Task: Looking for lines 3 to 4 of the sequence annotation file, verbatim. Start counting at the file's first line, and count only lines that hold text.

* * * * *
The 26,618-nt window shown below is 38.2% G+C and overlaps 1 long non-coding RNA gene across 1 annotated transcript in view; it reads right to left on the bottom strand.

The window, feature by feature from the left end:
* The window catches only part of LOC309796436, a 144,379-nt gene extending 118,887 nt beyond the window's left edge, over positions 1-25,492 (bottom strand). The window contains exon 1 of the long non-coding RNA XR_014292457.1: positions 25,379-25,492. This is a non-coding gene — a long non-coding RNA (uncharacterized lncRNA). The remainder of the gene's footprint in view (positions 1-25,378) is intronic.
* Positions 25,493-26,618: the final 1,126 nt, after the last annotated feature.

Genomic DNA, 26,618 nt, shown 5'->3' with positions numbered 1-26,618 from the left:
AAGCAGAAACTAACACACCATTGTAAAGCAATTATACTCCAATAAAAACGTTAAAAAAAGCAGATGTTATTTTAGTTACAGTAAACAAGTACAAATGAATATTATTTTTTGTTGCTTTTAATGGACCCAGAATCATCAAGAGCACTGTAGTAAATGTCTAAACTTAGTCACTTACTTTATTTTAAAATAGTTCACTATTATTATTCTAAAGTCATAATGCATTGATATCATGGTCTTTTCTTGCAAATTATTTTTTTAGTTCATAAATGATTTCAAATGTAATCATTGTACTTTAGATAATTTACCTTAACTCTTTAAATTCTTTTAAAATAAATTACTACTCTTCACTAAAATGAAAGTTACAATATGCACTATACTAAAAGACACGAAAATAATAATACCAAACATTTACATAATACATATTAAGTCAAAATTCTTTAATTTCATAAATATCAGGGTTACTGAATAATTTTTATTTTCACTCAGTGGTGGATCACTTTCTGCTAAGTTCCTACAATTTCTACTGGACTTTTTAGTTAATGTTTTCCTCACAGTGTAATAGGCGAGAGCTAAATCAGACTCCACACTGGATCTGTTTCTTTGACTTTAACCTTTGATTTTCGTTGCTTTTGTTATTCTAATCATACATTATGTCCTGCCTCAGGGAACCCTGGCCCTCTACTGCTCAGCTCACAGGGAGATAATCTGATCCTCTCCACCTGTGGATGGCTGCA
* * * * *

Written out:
* The window catches only part of LOC309796436, a 144,379-nt gene extending 118,887 nt beyond the window's left edge, over positions 1-25,492 (bottom strand). The window contains exon 1 of the long non-coding RNA XR_014292457.1: positions 25,379-25,492. This is a non-coding gene — a long non-coding RNA (uncharacterized lncRNA). The remainder of the gene's footprint in view (positions 1-25,378) is intronic.
* Positions 25,493-26,618: the final 1,126 nt, after the last annotated feature.